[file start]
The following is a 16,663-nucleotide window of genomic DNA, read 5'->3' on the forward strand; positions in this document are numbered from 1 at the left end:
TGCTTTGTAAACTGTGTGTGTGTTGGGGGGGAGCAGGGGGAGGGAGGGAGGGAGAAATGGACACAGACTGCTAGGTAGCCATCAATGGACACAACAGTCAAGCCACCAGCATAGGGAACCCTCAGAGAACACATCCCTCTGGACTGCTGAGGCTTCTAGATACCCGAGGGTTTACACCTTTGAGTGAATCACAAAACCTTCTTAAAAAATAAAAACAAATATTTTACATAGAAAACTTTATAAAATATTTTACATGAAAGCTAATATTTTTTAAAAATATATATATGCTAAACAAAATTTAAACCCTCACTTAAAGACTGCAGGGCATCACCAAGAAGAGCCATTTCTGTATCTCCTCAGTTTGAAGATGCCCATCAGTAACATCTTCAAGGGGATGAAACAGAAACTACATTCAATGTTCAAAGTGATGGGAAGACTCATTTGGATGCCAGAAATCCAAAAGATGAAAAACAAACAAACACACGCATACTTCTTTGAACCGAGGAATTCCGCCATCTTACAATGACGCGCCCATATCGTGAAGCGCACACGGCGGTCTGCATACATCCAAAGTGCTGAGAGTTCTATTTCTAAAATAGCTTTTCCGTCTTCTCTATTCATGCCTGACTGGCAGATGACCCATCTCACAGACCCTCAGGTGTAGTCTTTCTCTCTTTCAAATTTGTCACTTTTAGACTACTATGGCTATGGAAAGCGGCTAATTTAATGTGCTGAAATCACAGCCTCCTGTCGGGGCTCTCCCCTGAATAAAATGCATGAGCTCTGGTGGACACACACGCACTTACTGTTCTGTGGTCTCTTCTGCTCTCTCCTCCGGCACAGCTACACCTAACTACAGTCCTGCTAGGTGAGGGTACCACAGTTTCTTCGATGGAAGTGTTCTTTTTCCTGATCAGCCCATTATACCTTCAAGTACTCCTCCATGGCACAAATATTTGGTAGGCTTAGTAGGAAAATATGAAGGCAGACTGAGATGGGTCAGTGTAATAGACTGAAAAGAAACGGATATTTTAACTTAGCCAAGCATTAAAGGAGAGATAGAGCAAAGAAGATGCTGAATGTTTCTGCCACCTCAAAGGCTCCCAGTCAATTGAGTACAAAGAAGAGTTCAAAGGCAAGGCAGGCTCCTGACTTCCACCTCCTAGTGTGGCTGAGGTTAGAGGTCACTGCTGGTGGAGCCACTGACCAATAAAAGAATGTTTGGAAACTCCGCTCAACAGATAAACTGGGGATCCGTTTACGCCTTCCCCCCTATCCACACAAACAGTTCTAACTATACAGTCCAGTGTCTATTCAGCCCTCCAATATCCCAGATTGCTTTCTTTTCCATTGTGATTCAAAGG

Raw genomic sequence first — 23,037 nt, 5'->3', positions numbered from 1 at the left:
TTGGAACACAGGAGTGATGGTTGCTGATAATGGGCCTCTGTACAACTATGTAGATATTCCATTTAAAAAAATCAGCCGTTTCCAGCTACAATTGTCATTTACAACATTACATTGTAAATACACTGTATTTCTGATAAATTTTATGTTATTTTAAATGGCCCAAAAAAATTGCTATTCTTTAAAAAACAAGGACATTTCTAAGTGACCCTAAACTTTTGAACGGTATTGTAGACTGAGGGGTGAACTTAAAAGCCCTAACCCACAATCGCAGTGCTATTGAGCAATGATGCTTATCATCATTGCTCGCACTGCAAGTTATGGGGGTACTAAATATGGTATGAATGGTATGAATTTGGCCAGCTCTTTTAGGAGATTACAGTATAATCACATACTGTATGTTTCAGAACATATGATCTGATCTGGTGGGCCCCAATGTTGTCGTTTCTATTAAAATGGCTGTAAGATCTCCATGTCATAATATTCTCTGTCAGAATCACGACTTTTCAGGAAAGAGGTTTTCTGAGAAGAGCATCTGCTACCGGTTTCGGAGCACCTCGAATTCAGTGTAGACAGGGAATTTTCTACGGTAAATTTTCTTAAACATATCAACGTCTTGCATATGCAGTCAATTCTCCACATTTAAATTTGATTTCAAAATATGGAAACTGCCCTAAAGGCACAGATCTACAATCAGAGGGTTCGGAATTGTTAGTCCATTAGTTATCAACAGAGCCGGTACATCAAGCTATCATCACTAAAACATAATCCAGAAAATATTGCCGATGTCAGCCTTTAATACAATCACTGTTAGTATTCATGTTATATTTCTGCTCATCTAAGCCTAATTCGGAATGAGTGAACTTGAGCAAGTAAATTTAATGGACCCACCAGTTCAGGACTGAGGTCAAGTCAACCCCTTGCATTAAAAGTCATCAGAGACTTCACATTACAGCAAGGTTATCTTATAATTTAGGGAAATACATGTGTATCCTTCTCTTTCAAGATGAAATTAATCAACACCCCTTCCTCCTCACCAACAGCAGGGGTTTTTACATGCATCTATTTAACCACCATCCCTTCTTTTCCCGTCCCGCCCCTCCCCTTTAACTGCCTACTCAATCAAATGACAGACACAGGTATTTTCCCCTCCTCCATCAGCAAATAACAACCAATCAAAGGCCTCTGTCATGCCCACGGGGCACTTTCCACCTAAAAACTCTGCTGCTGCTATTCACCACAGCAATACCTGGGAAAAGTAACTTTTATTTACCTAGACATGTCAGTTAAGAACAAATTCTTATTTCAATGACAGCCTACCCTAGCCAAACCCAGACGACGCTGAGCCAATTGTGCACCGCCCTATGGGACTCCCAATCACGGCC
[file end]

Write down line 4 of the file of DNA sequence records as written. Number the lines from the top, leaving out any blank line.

TTGGAACACAGGAGTGATGGTTGCTGATAATGGGCCTCTGTACAACTATGTAGATATTCCATTTAAAAAAATCAGCCGTTTCCAGCTACAATTGTCATTTACAACATTACATTGTAAATACACTGTATTTCTGATAAATTTTATGTTATTTTAAATGGCCCAAAAAAATTGCTATTCTTTAAAAAACAAGGACATTTCTAAGTGACCCTAAACTTTTGAACGGTATTGTAGACTGAGGGGTGAACTTAAAAGCCCTAACCCACAATCGCAGTGCTATTGAGCAATGATGCTTATCATCATTGCTCGCACTGCAAGTTATGGGGGTACTAAATATGGTATGAATGGTATGAATTTGGCCAGCTCTTTTAGGAGATTACAGTATAATCACATACTGTATGTTTCAGAACATATGATCTGATCTGGTGGGCCCCAATGTTGTCGTTTCTATTAAAATGGCTGTAAGATCTCCATGTCATAATATTCTCTGTCAGAATCACGACTTTTCAGGAAAGAGGTTTTCTGAGAAGAGCATCTGCTACCGGTTTCGGAGCACCTCGAATTCAGTGTAGACAGGGAATTTTCTACGGTAAATTTTCTTAAACATATCAACGTCTTGCATATGCAGTCAATTCTCCACATTTAAATTTGATTTCAAAATATGGAAACTGCCCTAAAGGCACAGATCTACAATCAGAGGGTTCGGAATTGTTAGTCCATTAGTTATCAACAGAGCCGGTACATCAAGCTATCATCACTAAAACATAATCCAGAAAATATTGCCGATGTCAGCCTTTAATACAATCACTGTTAGTATTCATGTTATATTTCTGCTCATCTAAGCCTAATTCGGAATGAGTGAACTTGAGCAAGTAAATTTAATGGACCCACCAGTTCAGGACTGAGGTCAAGTCAACCCCTTGCATTAAAAGTCATCAGAGACTTCACATTACAGCAAGGTTATCTTATAATTTAGGGAAATACATGTGTATCCTTCTCTTTCAAGATGAAATTAATCAACACCCCTTCCTCCTCACCAACAGCAGGGGTTTTTACATGCATCTATTTAACCACCATCCCTTCTTTTCCCGTCCCGCCCCTCCCCTTTAACTGCCTACTCAATCAAATGACAGACACAGGTATTTTCCCCTCCTCCATCAGCAAATAACAACCAATCAAAGGCCTCTGTCATGCCCACGGGGCACTTTCCACCTAAAAACTCTGCTGCTGCTATTCACCACAGCAATACCTGGGAAAAGTAACTTTTATTTACCTAGACATGTCAGTTAAGAACAAATTCTTATTTCAATGACAGCCTACCCTAGCCAAACCCAGACGACGCTGAGCCAATTGTGCACCGCCCTATGGGACTCCCAATCACGGCC